The most important arrangements put in place after separation will be parenting arrangements. These are the arrangements for the time the children spend with their parents, family members or other significant people in their lives if they care for the child/children. Other important decisions also need to be made about where children will go to school, their religion, medical issues, their name (if one parent wants to change a child’s name after separation), or what extra- curricular activities they undertake.
Separation does not mean going to court
The breakdown of a relationship is a difficult and challenging time. Provided you and your former partner are able to reach an agreement regarding parenting arrangements you will not need to go to court and are able to formalise your agreement in a couple different ways.
There are several circumstances where you may be required to go to court upon separation, for example; if you have concerns your former partner may take your child/children overseas and not return or if there are safety concerns regarding the children.
To help parties reach an agreement about parenting arrangements, there are a few different options available that should be explored before considering going to court. This will often first start with a negotiation between the parties’ solicitors if direct discussions between the parties does not reach an agreement but can include:
- Collaborative law;
- Family dispute resolution; and
Planning for the future
Often one of the more challenging issues to address when separating is trying to reach an agreement about parenting arrangements that will have effect until a child is 18 years of age. If parties separate with young or infant children, it will often be the case that it is hard to know what will work for both of them (and the children) in 5, 10 or 15 years’ time.
Without committing to arrangements that may apply for over a decade it is often better for the children and the parents to get a short term arrangement in place as soon as possible to give stability and consistency to the arrangements going forward. A short term arrangement can be agreed in a parenting plan that is later changed as the parties understanding of their respective circumstances change over time.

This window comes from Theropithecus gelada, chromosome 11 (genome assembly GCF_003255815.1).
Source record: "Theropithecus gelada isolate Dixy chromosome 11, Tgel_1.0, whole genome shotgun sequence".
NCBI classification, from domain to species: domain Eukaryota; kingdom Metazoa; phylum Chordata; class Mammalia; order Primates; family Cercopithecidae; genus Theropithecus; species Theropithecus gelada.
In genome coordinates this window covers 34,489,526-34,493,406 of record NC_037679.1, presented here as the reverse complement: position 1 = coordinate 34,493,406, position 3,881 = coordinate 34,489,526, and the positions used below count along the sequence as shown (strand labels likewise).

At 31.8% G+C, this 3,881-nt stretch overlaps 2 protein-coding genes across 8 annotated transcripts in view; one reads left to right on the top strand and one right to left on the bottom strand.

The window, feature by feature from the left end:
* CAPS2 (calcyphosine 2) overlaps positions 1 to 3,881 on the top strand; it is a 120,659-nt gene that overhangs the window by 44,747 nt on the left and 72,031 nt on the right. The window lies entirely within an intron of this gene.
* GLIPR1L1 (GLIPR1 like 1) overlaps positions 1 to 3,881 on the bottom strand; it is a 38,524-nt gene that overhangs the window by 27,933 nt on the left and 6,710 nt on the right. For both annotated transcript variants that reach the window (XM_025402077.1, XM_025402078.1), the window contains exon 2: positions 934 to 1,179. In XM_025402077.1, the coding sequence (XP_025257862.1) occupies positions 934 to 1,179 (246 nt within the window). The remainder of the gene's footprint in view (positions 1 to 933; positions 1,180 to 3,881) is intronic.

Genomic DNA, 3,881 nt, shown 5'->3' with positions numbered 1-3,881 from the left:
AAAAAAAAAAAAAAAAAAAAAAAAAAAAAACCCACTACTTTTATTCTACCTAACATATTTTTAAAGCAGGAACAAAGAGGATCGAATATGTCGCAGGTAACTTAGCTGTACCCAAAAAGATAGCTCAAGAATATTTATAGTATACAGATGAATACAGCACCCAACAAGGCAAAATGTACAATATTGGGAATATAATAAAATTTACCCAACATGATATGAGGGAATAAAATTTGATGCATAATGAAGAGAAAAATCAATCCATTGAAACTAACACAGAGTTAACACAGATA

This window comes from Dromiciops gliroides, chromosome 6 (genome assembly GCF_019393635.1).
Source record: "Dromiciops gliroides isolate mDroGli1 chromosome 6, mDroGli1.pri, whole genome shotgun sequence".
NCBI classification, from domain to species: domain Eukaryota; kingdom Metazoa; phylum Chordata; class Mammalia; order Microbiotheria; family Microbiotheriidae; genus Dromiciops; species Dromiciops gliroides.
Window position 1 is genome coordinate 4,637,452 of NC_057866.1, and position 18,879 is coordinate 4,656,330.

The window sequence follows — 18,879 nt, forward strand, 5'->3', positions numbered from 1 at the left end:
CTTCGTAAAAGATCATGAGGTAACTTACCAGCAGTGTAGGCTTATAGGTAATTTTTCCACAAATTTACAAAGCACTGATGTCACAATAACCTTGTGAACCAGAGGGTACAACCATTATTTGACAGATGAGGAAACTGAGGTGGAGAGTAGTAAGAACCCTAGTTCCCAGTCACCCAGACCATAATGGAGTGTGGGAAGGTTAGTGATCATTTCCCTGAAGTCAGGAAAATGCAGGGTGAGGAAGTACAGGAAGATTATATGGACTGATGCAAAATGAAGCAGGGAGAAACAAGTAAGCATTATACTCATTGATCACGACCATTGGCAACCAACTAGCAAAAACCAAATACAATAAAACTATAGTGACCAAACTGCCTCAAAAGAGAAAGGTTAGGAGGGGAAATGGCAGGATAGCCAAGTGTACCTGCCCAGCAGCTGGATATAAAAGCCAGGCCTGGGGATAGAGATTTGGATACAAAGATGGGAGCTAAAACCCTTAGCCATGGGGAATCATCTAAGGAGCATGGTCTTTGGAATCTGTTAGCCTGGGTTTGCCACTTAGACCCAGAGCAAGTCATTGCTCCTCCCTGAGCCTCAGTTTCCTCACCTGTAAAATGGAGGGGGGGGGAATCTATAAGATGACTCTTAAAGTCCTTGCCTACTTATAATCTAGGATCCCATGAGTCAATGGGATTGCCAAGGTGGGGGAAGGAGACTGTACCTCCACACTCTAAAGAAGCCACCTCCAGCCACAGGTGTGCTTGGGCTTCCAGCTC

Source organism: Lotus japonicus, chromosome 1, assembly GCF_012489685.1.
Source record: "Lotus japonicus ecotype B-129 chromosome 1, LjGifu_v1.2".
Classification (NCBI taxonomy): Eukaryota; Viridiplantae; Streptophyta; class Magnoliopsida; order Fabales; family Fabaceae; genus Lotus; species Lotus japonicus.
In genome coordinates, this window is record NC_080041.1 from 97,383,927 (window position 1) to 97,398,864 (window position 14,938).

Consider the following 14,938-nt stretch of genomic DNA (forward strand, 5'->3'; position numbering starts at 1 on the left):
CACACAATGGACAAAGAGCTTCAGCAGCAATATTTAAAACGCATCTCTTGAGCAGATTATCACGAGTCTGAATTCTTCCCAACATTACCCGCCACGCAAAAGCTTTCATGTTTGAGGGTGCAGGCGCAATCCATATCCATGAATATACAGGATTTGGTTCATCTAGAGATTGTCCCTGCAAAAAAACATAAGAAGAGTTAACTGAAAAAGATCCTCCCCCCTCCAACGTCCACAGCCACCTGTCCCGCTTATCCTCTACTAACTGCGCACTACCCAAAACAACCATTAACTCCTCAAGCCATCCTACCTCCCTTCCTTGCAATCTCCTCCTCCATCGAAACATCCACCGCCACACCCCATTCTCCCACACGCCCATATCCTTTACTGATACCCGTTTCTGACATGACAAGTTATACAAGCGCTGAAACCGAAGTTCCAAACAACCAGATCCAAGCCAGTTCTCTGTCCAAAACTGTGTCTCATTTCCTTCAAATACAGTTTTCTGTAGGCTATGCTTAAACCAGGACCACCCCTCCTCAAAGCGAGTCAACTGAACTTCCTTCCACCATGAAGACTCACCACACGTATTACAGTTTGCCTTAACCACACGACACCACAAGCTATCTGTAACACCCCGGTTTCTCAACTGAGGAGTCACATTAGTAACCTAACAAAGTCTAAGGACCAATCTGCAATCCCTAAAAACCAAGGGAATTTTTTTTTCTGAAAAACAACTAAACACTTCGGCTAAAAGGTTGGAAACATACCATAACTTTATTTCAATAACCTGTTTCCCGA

Signing consent orders in lieu of a parenting plan formalises parenting arrangements until a child is 18 years of age and it is difficult to change in the future unless there has been a significant change in circumstances. A short term arrangement in a parenting plan will often be preferred at separation to allow for the parents to change these arrangements in the future.
A short term parenting arrangement should address the following:
- Where the children will live, either in the former family home or if they are moving out of the property with a parent who is also moving out of the property;
- Which parent will remain in the family home during the separation;
- When will the children spend time with each parent; and
- If the children are moving a significant distance from the family home, if there needs to be a change in school or their extra-curricular activities
Parenting arrangements that are put in place at separation will often come down to the parents’ ability to reach an agreement between themselves regarding their child/children. Notwithstanding how challenging and difficult a separation can be, it will usually be best for all involved if an agreement can be reached early on rather than a third party decision maker deciding these issues for you in court.
Before reaching an agreement with your former partner, or if you are considering separating, you should seek legal advice from a family lawyer to help inform your decisions.